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Maryland representative examines the politics of natural hair

By MICHELLE LIMPE | November 21, 2019

COURTESY OF MICHELLE LIMPE Smith seeks to protect natural hair rights through anti-discrimination laws.

Delegate Stephanie Smith explored the government’s nationwide efforts to ban hair discrimination in a presentation titled “Politics of Hair,” hosted by Knotty by Nature, a student group on campus that seeks to empower natural hair, in Charles Commons on Tuesday. Smith represents the 45th State Legislative District in the Maryland House of Delegates and serves on the Legislative Black Caucus.

The event was co-sponsored by Heritage365 and Konjo Naturally. Heritage365 is an initiative of the Office of Multicultural Affairs that seeks to celebrate cultural heritage year-round. Konjo Naturally is a company that distributes customized boxes of hair products that are naturally produced by black-owned businesses. 

Smith primarily discussed the Creating a Respectful and Open World for Natural Hair (CROWN) Act, which Montgomery County unanimously passed earlier this month, becoming the first county in the U.S. to ban discrimination on the basis of a person’s natural hairstyle. 

According to Smith, the natural hair rights movement began after a controversial Dove ad in 2017 that featured a black woman becoming white as she washed her body. An African American Dove executive, Smith explained, urged the company to invest in black organizations, leading Dove to support the CROWN Act, which has since been introduced and passed in other states.

“What’s really important about this whole effort is that it’s bringing together academics and social activists, people young and old, and policymakers to take a more aggressive stance against what anti-blackness means in this context,” Smith said. 

Before Smith spoke, Zainab Jimoh, co-president and co-founder of Knotty by Nature, recounted the history of hair discrimination.

“Once our ancestors were brought from Africa, one of the few things they were forced to do was shave their head. This was a sign of dehumanization in an effort to strip them of their identity and culture,” she said.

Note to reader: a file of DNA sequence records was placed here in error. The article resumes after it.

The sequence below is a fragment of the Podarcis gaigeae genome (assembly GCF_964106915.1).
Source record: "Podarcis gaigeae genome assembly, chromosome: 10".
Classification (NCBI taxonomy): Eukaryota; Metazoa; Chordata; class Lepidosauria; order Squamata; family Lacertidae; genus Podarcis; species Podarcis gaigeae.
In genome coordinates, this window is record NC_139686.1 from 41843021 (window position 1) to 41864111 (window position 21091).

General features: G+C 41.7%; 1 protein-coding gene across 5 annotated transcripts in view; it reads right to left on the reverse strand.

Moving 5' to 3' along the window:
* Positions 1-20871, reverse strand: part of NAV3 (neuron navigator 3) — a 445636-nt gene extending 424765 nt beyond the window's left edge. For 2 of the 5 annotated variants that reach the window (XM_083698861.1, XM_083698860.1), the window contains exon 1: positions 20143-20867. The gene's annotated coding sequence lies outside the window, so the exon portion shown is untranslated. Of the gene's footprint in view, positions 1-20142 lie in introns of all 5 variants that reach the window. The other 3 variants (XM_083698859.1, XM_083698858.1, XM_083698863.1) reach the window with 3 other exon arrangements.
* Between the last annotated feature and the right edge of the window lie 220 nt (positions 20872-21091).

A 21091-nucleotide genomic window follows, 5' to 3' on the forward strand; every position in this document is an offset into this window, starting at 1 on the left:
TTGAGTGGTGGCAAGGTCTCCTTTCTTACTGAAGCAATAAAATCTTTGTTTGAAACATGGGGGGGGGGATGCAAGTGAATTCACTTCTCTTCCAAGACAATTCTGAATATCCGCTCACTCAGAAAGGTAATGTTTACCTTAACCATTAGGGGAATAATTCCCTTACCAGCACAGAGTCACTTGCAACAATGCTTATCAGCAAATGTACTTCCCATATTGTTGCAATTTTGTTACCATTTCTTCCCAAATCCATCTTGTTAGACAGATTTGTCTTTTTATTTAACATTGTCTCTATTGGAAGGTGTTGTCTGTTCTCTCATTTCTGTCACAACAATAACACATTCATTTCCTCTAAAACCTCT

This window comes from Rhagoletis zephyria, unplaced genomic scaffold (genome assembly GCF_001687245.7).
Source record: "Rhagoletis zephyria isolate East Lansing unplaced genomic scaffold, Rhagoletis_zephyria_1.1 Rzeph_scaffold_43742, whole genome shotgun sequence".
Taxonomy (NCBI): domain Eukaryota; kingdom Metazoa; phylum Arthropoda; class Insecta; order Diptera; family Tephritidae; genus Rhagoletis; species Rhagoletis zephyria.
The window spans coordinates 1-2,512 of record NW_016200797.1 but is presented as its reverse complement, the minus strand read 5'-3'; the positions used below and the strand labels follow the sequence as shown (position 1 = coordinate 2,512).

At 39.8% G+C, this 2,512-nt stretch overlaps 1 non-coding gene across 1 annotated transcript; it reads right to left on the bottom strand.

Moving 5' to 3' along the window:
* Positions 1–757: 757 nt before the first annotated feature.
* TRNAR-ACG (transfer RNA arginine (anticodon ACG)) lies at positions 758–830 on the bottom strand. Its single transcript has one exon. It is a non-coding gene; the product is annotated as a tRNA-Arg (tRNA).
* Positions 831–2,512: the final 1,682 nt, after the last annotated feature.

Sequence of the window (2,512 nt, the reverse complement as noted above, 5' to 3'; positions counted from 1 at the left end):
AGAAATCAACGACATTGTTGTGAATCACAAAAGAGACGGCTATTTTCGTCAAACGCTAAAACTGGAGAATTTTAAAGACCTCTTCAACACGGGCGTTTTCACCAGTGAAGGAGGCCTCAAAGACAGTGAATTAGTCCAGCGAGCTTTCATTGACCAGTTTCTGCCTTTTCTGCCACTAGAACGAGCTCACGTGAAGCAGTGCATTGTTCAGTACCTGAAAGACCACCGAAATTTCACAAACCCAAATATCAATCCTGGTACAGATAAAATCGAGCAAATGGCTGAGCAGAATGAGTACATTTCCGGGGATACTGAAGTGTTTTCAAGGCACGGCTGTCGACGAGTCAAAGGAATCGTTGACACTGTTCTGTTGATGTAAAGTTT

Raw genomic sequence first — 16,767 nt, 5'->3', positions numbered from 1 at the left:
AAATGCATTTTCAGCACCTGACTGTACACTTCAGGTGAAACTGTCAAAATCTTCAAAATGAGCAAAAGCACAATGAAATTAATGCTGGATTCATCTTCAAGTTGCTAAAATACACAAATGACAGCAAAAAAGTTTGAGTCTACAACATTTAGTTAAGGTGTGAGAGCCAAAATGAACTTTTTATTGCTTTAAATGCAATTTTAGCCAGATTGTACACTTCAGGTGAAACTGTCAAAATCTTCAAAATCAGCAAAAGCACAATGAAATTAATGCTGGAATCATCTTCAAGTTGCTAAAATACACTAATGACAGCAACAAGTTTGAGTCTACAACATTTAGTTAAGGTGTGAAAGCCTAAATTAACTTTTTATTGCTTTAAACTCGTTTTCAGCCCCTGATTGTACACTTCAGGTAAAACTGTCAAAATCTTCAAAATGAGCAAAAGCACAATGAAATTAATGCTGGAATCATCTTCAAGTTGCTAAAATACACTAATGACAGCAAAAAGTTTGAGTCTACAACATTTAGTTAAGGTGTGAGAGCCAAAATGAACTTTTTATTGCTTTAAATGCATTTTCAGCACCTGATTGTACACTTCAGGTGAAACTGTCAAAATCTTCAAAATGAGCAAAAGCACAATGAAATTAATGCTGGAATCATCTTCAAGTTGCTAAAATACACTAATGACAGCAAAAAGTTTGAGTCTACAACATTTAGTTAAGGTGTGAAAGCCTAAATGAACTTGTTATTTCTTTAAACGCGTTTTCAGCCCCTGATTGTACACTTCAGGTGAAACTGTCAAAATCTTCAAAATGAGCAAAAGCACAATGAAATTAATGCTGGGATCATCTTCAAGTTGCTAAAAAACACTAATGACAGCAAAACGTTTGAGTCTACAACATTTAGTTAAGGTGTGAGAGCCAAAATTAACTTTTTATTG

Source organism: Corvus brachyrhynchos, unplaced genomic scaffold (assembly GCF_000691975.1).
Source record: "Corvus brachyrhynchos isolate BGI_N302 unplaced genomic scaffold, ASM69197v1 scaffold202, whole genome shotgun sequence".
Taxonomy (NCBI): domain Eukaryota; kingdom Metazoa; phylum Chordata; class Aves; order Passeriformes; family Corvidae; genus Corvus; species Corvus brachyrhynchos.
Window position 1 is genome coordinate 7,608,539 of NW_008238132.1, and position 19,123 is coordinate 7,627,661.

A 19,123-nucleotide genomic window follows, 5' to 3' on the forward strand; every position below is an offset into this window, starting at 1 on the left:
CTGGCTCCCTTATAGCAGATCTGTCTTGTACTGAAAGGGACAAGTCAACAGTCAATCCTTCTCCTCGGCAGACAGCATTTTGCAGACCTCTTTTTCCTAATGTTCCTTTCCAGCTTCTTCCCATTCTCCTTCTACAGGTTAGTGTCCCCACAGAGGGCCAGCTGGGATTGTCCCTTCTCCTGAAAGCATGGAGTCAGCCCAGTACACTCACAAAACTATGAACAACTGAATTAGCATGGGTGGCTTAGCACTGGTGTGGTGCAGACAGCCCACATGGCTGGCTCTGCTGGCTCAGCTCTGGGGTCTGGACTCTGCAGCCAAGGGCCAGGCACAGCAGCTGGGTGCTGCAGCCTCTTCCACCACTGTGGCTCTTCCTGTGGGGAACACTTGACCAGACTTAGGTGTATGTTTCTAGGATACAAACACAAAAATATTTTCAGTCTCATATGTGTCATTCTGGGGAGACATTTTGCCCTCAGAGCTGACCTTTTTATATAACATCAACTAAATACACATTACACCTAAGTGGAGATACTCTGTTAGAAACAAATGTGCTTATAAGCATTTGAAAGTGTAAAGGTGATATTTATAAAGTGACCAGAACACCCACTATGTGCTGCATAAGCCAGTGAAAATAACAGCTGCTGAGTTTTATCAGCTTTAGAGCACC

Jimoh mentioned that the Tignon Law, passed in 1786, prohibited Creole women of color from dressing elegantly and forced them to wear a head covering to show that they belonged to the slave class, regardless of whether or not they were enslaved. 

She added that, although the Civil Rights Act of 1964 banned racial discrimination in schools, employment and public places, it did not prevent hair discrimination because it was left to the courts to decide what constituted racial discrimination. 

Jimoh also discussed Jenkins v. Blue Cross Mutual Hospital Insurance Inc., where Beverly Jenkins argued that she was denied a promotion because of her Afro. Although she won the lawsuit, Jimoh noted that the precedent had little impact on future laws.

“This was the very first time that anyone with natural hair was given a piece of legislation to be allowed their natural hair,” Jimoh said.

In 2006, the U.S. Equal Employment Opportunity Commission, a federal agency, created a compliance manual that protected against workplace discrimination based on a person’s physical characteristics associated with race. 

However, there are still many cases, Jimoh said, where individuals face discrimination because of their natural hair.

“Hair discrimination is not pertinent to one specific person. Males and females, no matter the age, even as young as three years old, are being discriminated against,” she said. “A third of the residents of Maryland are black, and yet this does not mean that black people have all the opportunities that you think they should.”

Sophomore Adelle Thompson underscored the value of Smith’s presentation in an interview with The News-Letter.

“I’m a black woman who wears her hair natural. It’s one of the first things that people see about me, and it’s something that everybody always comments on,” she said. “I haven’t faced hair discrimination, but people have made extremely negative comments about my hair. I remember one kid at my high school said that I shouldn’t be able to go to prom with my hair.”

Sophomore Lani Banner told The News-Letter that she has never experienced hair discrimination. She expressed her support of the CROWN Act, but noted that she disagreed with Smith’s extending the definition of race to protective styling. Protective styling is type of styling where hair is not “loose,” protecting hair ends. 

“The CROWN Act includes protective styling, which they are trying to argue that this Act will be an extension of race. Protective styling itself is not an extension of race, so they may just have to craft a different argument, but I do feel protective styling should be included,” she said.

Sophomore Gurjot Chand emphasized the need for the CROWN Act. 

“To think that it’s still a struggle is upsetting in the sense that it’s just starting to get talked about. Not being in the black community, I think it’s also important to have others here as well because it is a fight where everybody is in it,” he said.

Similarly, Smith concluded by encouraging audience members to use their platform and advocate for the CROWN Act.

According to Smith, even politicians such as herself are not immune from hair discrimination, and worry about whether they will be taken seriously in their work because of their physical appearance. 

“Just the way you were brought into this Earth, from the crown of your head to the sole of your feet, there is nothing deficient about you,” she said. “You were made the way you were supposed to be.”

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